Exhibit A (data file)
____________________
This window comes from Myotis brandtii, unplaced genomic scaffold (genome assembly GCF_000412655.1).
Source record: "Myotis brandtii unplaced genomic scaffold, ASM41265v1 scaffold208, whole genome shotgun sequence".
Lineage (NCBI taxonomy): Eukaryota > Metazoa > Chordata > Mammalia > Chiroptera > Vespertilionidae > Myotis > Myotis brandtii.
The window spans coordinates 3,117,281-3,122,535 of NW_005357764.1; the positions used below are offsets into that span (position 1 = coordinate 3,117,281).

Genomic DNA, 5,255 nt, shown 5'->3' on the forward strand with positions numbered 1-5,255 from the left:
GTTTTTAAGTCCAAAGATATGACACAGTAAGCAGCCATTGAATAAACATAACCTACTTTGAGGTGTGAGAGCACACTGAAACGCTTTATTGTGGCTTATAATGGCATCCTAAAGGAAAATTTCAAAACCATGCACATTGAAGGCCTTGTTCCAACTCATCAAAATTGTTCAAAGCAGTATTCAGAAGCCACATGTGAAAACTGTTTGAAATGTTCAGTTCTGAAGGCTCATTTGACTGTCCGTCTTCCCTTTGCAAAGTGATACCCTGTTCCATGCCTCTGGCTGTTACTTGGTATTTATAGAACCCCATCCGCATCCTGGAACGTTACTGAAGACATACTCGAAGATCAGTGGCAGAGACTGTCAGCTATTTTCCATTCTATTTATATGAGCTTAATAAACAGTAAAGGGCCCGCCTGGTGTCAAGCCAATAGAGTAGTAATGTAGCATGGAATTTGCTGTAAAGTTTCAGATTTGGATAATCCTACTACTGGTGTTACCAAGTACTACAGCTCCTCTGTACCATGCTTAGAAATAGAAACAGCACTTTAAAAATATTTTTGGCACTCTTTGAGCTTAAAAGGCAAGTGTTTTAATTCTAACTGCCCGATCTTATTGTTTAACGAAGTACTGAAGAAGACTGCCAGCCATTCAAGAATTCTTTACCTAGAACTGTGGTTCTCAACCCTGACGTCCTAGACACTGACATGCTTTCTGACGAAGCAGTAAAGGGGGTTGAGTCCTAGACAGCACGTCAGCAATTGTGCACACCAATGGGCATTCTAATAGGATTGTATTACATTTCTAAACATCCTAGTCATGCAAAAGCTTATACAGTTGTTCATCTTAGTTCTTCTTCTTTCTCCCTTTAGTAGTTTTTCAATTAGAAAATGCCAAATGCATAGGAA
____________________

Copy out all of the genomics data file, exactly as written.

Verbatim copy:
This window comes from Myotis brandtii, unplaced genomic scaffold (genome assembly GCF_000412655.1).
Source record: "Myotis brandtii unplaced genomic scaffold, ASM41265v1 scaffold208, whole genome shotgun sequence".
Lineage (NCBI taxonomy): Eukaryota > Metazoa > Chordata > Mammalia > Chiroptera > Vespertilionidae > Myotis > Myotis brandtii.
The window spans coordinates 3,117,281-3,122,535 of NW_005357764.1; the positions used below are offsets into that span (position 1 = coordinate 3,117,281).

Genomic DNA, 5,255 nt, shown 5'->3' on the forward strand with positions numbered 1-5,255 from the left:
GTTTTTAAGTCCAAAGATATGACACAGTAAGCAGCCATTGAATAAACATAACCTACTTTGAGGTGTGAGAGCACACTGAAACGCTTTATTGTGGCTTATAATGGCATCCTAAAGGAAAATTTCAAAACCATGCACATTGAAGGCCTTGTTCCAACTCATCAAAATTGTTCAAAGCAGTATTCAGAAGCCACATGTGAAAACTGTTTGAAATGTTCAGTTCTGAAGGCTCATTTGACTGTCCGTCTTCCCTTTGCAAAGTGATACCCTGTTCCATGCCTCTGGCTGTTACTTGGTATTTATAGAACCCCATCCGCATCCTGGAACGTTACTGAAGACATACTCGAAGATCAGTGGCAGAGACTGTCAGCTATTTTCCATTCTATTTATATGAGCTTAATAAACAGTAAAGGGCCCGCCTGGTGTCAAGCCAATAGAGTAGTAATGTAGCATGGAATTTGCTGTAAAGTTTCAGATTTGGATAATCCTACTACTGGTGTTACCAAGTACTACAGCTCCTCTGTACCATGCTTAGAAATAGAAACAGCACTTTAAAAATATTTTTGGCACTCTTTGAGCTTAAAAGGCAAGTGTTTTAATTCTAACTGCCCGATCTTATTGTTTAACGAAGTACTGAAGAAGACTGCCAGCCATTCAAGAATTCTTTACCTAGAACTGTGGTTCTCAACCCTGACGTCCTAGACACTGACATGCTTTCTGACGAAGCAGTAAAGGGGGTTGAGTCCTAGACAGCACGTCAGCAATTGTGCACACCAATGGGCATTCTAATAGGATTGTATTACATTTCTAAACATCCTAGTCATGCAAAAGCTTATACAGTTGTTCATCTTAGTTCTTCTTCTTTCTCCCTTTAGTAGTTTTTCAATTAGAAAATGCCAAATGCATAGGAA